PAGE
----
It is possible that Wisconsin may be Donald Trump’s Waterloo. After all, he did lose Waterloo, Wisconsin. While Senator Cruz enjoyed a five-point lead in the polls ahead of the voting, he over-performed and won by 13 points, taking 48 percent of the vote. Donald Trump finished second with 35 percent. Turnout broke a record set in 1980, when a guy named Ronald Reagan (perhaps you’ve heard of him) was running. Tuesday night’s win was significant for Senator Ted Cruz, not only for the size of the win, but what it means for the chances of a contested convention in Cleveland.
Ted Cruz won by double-digits in the Badger State, outperforming any poll taken, and blasting through the RealClearPolitics average which pegged him at just over 4 points ahead of Donald Trump. Cruz proved wrong the pundits who predicted the Rust Belt would be Trump territory, aided by some unforced (but remarkably typical) errors by Trump, who responded to Scott Walker’s endorsement of Cruz by lambasting the popular governor for not raising taxes, insulted Heidi Cruz, and wandered around the abortion issue for a while seemingly uncertain of what he believes. New York, Trump’s home state, still looks safe for him. But
The last two polls show dramatically different outcomes in Wisconsin’s winner-take-all primary tonight. Emerson shows Ted Cruz at 40 percent, up by 5 over Trump, while ARG says Trump is up by 10 points over Cruz, 42 percent to 32 percent. If Trump wins Wisconsin, he is likely to win the nomination. If Cruz takes all the delegates, Trump’s path to a majority becomes much harder to see. I don’t recall ever seeing such wildly different polls in the same time period. It’s up to the voters now. Maggie Gallagher is a senior fellow at the American Principles Project and can
The latest poll shows Ted Cruz is up by 6 points in Wisconsin, a winner-take-all primary on Tuesday. And Donald Trump’s terribly bad week — attacking Heidi Cruz, wriggling around on abortion, attacking Scott Walker for balancing the budget without raising taxes, and assorted policy missteps — appears to be hurting him in a national poll. For the first time in a month, Trump dipped below 40 percent of GOP voters, down to 38 percent in the latest Investor’s Business Daily poll, just 7 points ahead of Cruz. But there was some good news for Trump in the northeast. He is close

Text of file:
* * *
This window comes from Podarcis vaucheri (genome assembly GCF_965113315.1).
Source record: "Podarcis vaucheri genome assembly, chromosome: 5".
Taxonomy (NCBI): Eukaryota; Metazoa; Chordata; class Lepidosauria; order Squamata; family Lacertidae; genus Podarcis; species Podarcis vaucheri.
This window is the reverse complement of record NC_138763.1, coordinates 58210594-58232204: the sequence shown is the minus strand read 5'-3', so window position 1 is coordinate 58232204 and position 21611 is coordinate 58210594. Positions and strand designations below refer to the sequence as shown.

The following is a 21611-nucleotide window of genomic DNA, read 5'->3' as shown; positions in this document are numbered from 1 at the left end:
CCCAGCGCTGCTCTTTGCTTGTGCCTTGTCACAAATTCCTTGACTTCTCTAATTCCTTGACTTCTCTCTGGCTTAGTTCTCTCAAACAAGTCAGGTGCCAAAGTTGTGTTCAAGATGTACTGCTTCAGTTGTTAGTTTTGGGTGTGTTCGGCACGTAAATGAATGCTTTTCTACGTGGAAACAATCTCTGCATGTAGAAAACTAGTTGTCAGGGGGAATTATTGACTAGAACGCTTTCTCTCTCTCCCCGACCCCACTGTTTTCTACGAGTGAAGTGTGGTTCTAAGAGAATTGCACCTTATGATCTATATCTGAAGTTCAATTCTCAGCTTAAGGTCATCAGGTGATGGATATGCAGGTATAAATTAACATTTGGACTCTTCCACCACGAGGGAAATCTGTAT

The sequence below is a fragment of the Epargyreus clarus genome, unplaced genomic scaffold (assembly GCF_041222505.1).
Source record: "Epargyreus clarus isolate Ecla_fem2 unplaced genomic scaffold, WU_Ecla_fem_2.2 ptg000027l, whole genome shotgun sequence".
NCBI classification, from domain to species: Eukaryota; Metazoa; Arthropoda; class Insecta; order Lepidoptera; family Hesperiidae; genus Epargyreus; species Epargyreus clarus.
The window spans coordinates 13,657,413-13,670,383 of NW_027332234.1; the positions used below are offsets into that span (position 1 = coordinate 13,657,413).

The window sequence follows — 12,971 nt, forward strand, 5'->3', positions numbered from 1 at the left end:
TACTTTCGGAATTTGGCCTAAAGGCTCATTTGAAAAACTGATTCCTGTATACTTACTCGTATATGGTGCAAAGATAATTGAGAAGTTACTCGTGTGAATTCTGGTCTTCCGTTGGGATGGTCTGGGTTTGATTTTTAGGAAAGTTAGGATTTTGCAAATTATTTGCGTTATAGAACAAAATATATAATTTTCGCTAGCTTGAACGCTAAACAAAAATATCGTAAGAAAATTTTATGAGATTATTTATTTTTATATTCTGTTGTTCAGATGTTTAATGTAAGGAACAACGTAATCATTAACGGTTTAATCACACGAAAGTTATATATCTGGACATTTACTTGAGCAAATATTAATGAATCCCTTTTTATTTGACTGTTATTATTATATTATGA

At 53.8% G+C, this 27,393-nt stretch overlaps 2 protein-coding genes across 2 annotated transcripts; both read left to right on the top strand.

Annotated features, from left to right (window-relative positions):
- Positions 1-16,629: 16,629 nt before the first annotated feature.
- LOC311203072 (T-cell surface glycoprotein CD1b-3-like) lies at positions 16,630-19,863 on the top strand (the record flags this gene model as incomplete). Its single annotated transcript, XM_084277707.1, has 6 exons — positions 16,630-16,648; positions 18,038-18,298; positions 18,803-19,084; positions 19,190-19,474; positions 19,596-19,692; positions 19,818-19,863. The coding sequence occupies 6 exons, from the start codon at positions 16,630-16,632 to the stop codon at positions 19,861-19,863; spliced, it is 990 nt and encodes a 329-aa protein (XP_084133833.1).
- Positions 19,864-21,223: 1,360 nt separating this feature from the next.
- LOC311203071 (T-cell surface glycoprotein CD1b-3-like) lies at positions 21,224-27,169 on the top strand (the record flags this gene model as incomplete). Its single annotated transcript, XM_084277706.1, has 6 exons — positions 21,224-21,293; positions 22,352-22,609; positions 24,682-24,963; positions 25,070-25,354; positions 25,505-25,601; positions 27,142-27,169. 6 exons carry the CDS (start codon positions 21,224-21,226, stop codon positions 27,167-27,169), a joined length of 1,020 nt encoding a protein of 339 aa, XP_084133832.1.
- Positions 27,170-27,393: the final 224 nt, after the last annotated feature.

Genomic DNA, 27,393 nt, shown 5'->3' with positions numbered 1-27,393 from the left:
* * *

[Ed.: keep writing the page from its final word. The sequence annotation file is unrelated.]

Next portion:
The new Marquette poll of Wisconsin voters shows a startling reversal compared to the last poll we just wrote about. Ted Cruz is now up ten points over Donald Trump, 40 percent to 30 percent, with Cruz’s attacks against John Kasich apparently shrinking the Ohio governor’s support back down to 21 percent. The anti-Trump vote in Wisconsin is approaching Utah levels. This is good news for Cruz, and for the country. Maggie Gallagher is a senior fellow at the American Principles Project and can be followed on Twitter @MaggieGallaghe.
I hope this is an outlier, because Hillary Clinton is an incredibly weak candidate, but the latest Wisconsin poll shows Bernie Sanders beating Hillary, 49 percent to 45 percent. The outsider candidates (Ted Cruz, Donald Trump, and Sanders) continue to roll. Maggie Gallagher is a senior fellow at the American Principles Project and can be followed on Twitter @MaggieGallaghe.
All the fighting about wives between Ted Cruz and Donald Trump appears to be hurting both, while John Kasich is swooping in to claim the moderate/liberal lane in a divided GOP. A new Wisconsin poll has Trump slumping to 31 percent, just two points ahead of a surging Kasich, who is in turn two points ahead of Cruz. That’s a drop of 3 points for Trump and of 9 points for Cruz. You cannot out-Trump the Trump. Headlines detailing the spat over wives, whomever started it first, are turning off voters who want a president who will make their lives better,
Many have been speculating whether Scott Walker would make an endorsement prior to Wisconsin’s primary on April 5th. Would he jump on the Donald Trump train? Would he go with the establishment’s reluctant favorite, John Kasich? Nope. Scott Walker is going with Ted Cruz. And as a thrice elected governor in Wisconsin, Walker certainly carries a lot of weight with GOP voters. From The Hill: Walker’s endorsement has the potential to shift the dynamic in the state, which has 42 delegates up for grabs. But Matt Mackowiak, a Republican strategist, told The Hill that the true effect will depend on how